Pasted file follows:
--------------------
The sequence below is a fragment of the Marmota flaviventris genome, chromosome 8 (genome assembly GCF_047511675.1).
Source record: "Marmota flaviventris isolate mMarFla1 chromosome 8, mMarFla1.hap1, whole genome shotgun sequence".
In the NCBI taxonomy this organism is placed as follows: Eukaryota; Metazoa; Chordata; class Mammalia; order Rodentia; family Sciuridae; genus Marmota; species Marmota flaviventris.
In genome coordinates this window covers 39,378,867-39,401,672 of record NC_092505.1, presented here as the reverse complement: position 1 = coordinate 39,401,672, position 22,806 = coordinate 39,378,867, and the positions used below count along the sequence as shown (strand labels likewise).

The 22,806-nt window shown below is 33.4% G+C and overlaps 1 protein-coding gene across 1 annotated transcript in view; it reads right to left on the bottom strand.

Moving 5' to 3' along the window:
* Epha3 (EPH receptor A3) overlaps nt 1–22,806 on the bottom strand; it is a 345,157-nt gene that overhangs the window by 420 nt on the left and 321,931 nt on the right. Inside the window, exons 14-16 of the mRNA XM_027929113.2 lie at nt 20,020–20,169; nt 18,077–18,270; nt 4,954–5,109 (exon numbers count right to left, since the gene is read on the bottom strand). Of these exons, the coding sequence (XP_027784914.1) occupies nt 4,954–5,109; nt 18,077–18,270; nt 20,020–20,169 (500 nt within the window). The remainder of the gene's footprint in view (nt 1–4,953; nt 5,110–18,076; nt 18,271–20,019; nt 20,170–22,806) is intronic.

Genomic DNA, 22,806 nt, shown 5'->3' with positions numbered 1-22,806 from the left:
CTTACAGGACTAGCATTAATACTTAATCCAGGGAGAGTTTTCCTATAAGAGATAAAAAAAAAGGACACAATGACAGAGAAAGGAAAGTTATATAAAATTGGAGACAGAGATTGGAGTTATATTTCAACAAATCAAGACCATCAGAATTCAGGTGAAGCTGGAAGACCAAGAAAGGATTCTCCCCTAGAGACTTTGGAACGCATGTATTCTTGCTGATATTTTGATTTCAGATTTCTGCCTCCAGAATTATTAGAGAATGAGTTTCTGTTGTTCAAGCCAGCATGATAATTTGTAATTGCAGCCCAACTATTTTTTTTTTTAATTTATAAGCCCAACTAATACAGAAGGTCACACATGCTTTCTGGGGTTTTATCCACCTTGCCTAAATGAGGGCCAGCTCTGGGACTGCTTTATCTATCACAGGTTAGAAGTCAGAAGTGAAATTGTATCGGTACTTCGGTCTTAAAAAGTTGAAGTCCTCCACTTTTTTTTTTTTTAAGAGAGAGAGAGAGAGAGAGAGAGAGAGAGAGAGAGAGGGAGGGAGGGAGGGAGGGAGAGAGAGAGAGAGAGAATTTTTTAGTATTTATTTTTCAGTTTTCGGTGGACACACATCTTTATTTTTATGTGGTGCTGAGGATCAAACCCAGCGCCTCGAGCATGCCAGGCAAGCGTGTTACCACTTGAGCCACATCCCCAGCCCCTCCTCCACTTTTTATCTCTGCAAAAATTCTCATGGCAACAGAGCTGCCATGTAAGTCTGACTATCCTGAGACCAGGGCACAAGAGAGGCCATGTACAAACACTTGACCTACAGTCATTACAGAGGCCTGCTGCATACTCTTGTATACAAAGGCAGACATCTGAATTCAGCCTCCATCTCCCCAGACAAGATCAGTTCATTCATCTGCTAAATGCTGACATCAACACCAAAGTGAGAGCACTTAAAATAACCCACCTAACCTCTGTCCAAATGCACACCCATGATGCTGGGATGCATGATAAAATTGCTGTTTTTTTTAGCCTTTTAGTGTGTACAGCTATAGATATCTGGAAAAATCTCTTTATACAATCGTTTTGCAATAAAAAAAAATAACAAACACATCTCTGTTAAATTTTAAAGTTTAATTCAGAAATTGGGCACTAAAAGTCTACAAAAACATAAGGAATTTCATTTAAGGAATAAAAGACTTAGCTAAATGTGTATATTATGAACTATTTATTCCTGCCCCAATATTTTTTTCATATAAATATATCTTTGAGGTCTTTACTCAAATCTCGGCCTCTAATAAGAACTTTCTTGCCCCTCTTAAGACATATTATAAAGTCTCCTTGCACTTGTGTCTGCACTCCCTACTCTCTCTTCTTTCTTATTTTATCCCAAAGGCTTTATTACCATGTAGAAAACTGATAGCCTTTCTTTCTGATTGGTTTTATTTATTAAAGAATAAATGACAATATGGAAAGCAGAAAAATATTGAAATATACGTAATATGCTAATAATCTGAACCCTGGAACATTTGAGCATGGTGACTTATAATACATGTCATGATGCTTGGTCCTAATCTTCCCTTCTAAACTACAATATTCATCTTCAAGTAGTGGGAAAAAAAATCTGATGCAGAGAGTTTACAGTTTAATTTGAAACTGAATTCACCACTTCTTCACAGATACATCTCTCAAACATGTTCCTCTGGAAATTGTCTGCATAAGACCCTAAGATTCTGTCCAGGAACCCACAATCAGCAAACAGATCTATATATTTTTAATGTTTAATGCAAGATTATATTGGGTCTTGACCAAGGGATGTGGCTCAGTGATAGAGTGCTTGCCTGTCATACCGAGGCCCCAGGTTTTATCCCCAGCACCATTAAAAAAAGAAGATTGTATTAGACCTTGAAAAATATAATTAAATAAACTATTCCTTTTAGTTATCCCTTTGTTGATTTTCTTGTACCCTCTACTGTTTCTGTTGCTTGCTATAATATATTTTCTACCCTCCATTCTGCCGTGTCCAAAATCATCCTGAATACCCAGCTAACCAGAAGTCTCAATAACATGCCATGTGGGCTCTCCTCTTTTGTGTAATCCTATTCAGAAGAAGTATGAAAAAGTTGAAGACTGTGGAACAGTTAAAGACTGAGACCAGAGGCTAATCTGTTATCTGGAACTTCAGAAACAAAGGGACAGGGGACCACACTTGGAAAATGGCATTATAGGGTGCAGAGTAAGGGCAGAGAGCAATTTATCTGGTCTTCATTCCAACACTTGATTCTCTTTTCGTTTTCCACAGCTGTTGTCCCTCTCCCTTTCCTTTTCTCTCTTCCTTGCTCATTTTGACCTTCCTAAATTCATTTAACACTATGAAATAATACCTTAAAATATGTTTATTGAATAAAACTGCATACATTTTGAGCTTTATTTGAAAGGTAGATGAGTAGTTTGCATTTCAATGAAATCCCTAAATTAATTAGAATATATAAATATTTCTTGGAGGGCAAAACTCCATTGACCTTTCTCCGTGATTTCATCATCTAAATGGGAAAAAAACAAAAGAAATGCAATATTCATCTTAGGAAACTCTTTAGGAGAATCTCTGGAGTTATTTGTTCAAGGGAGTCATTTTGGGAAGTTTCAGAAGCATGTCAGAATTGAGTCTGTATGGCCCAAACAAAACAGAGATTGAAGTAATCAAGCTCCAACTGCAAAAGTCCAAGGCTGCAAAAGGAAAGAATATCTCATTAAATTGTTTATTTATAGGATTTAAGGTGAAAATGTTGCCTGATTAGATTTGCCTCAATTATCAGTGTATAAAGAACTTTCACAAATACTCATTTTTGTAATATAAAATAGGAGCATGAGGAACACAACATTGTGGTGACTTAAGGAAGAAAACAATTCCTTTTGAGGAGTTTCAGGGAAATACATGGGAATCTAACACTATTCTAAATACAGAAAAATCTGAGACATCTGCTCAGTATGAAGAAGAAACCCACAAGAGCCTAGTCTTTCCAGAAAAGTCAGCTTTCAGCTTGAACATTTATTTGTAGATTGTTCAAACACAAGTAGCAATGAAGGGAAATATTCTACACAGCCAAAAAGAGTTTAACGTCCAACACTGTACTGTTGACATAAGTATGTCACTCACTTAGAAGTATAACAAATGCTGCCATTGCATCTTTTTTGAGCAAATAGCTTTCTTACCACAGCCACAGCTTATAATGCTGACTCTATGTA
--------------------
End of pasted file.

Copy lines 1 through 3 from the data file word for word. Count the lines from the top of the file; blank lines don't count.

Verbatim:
The sequence below is a fragment of the Marmota flaviventris genome, chromosome 8 (genome assembly GCF_047511675.1).
Source record: "Marmota flaviventris isolate mMarFla1 chromosome 8, mMarFla1.hap1, whole genome shotgun sequence".
In the NCBI taxonomy this organism is placed as follows: Eukaryota; Metazoa; Chordata; class Mammalia; order Rodentia; family Sciuridae; genus Marmota; species Marmota flaviventris.